UC Berkeley and University of Illinois at Urbana-Champaign scientists collaborated on a study published earlier this month examining the potential of genetic manipulation in plants to combat world hunger.
Researchers altered several key genes in tobacco plants found in other common crops to enhance their yield. Their results, an increase of 14 to 20 percent in biomass, were a tenfold improvement over normal conditions, according to Bob Buchanan, a campus emeritus professor not involved with the study.
“That’s an enormous increase,” said Buchanan, a plant and microbial biology professor. “Plant breeders go for 1 or 2 percent, taking corn yield as an example.”
Senior co-author and UC Berkeley professor Krishna Niyogi acknowledged in an email that the results of the four-year study represented a “breakthrough” compared to previous studies in the field.
Typically, during photosynthesis, plants utilize light energy, which is ultimately converted to chemical energy; excessive sunlight, however, can be destructive to the efficiency of the plant’s biomass production. Plants have a system called non photo-chemical quenching (NPQ), a photoprotective response to the damaging effects of sunlight that Niyogi likened to a “safety valve” to alleviate excess pressure on the plant.
“Too much sunlight is actually bad for plants, it is toxic to them. So one way they protect themselves is through NPQ,” said Kathryn Barton, an associate biology professor at Stanford University. “The NPQ process takes a while, it’s like you can put on your sunglasses on really fast, but you can only take them off really slowly.”
The Niyogi Lab at UC Berkeley focuses on photoprotection with the intention of improving it to increase photosynthesis and crop productivity. Niyogi cited projections from the Food and Agriculture Organization of the United Nations, which estimate that an increase of crop yield by at least 70 percent by the year 2050 is crucial to supply the rapidly growing population.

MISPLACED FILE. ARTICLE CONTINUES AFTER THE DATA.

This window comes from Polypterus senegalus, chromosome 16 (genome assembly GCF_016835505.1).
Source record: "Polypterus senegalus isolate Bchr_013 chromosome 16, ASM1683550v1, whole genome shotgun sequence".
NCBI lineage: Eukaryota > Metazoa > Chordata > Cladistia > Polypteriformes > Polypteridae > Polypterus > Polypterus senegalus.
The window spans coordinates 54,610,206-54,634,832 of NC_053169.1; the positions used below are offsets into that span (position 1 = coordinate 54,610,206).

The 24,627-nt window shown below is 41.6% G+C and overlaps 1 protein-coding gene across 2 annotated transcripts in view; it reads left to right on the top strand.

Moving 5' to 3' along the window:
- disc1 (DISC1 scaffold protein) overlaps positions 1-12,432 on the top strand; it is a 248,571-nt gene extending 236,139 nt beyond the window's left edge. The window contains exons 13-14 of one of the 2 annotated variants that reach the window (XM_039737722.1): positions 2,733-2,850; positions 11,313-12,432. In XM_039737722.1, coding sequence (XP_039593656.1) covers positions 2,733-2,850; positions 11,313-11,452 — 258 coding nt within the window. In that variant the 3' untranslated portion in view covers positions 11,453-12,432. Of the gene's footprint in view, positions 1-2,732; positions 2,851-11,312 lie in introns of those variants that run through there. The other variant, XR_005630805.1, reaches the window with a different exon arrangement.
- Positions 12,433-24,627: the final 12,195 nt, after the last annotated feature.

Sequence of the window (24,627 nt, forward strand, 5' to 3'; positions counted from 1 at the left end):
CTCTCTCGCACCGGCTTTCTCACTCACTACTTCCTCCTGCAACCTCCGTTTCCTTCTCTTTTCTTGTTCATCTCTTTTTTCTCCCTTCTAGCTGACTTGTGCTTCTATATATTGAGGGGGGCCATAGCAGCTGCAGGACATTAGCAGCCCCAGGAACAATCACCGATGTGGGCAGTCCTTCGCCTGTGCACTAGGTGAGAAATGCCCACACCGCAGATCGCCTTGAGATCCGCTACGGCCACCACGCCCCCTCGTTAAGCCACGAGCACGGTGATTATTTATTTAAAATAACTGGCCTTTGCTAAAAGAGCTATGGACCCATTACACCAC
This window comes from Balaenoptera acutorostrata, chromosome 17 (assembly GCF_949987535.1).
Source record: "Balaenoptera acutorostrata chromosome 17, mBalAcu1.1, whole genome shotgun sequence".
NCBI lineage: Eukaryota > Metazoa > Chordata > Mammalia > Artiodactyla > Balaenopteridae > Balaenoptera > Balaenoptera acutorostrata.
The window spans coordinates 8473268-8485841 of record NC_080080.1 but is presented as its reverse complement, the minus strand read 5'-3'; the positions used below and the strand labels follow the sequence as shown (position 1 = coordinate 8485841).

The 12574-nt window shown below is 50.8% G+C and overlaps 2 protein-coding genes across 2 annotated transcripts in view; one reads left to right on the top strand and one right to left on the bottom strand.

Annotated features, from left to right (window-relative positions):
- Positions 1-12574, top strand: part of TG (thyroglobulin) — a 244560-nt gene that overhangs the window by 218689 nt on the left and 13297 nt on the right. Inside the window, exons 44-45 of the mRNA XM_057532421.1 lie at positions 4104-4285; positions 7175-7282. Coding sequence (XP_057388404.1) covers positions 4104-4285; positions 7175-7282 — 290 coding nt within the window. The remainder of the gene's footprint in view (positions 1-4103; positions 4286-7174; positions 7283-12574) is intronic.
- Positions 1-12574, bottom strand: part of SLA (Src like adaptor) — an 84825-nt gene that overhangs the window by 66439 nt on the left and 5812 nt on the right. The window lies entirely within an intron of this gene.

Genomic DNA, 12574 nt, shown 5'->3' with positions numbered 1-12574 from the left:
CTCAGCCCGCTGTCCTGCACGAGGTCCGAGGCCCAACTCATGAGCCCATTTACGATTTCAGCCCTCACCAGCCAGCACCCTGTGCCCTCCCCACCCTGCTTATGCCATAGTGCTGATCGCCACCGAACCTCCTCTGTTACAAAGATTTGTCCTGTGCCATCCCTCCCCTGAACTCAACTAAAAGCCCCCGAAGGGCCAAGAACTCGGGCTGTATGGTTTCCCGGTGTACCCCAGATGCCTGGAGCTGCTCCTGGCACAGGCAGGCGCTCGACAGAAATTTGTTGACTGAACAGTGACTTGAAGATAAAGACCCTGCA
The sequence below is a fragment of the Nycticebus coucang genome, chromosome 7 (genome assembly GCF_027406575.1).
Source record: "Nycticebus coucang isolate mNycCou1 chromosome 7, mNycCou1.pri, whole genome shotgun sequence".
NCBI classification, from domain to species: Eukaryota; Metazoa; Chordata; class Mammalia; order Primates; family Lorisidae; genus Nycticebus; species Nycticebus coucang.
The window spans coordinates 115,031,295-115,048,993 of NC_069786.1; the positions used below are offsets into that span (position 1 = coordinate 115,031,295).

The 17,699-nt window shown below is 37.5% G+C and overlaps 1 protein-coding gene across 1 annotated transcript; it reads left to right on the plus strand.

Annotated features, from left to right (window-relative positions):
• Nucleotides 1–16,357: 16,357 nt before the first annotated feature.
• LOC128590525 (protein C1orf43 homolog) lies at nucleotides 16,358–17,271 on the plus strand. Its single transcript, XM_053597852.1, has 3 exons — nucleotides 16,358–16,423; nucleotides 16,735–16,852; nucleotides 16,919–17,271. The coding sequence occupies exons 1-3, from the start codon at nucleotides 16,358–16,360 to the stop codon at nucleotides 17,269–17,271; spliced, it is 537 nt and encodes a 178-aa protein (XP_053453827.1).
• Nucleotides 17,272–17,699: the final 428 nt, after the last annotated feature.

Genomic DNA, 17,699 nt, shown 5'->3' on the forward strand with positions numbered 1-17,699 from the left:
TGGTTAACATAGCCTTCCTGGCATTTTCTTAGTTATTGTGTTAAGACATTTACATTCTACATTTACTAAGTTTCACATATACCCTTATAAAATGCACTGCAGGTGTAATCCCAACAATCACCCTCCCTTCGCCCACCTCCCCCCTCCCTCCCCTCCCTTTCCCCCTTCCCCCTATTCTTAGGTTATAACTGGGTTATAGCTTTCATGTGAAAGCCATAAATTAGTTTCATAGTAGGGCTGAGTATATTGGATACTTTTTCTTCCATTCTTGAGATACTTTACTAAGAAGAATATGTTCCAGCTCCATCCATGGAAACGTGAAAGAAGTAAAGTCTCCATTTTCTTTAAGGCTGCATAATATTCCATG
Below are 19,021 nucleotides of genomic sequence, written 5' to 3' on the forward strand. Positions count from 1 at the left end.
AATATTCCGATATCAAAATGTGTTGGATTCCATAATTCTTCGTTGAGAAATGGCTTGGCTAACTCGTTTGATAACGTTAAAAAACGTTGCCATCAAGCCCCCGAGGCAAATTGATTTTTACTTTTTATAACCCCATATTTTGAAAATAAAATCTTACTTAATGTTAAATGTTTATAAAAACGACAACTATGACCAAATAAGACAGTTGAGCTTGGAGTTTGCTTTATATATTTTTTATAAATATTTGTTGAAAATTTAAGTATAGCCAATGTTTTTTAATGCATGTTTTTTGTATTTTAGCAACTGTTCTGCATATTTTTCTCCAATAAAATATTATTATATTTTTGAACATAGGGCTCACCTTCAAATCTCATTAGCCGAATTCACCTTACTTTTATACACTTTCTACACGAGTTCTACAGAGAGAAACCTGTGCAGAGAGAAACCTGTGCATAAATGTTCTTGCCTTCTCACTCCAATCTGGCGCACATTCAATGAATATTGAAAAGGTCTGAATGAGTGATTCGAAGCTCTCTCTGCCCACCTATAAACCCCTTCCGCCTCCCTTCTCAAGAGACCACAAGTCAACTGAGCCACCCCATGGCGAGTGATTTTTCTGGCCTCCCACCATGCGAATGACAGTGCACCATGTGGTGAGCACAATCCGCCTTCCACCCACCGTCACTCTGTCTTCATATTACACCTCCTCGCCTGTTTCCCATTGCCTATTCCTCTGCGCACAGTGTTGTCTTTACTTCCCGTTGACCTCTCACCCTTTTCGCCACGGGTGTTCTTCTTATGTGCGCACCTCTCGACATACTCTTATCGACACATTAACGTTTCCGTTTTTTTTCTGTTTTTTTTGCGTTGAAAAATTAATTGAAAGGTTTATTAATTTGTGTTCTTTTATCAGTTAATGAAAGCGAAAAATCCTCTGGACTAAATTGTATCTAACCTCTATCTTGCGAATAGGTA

“Unfortunately, the current rate of increase through traditional breeding is not at a rate that would meet that projected demand by mid-century,” Niyogi continued. “The idea is that we may need some transformative changes that could improve plant productivity.”
The Bill and Melinda Gates Foundation funded the research in the hopes of fighting poverty and increasing agricultural production, especially for poor farmers in sub-Saharan Africa and Southeast Asia.
Niyogi hopes that the methods utilized in this study will someday become common practice for agricultural crops such as rice, cassava, cowpea, sour gum, maize and soybeans, with the goal of achieving the same results with tobacco to increase yield.
“Business as usual plant breeding is probably not going to get us the point we need,” Niyogi said. “This is one of the several approaches that we are hoping will be successful in the next few years.”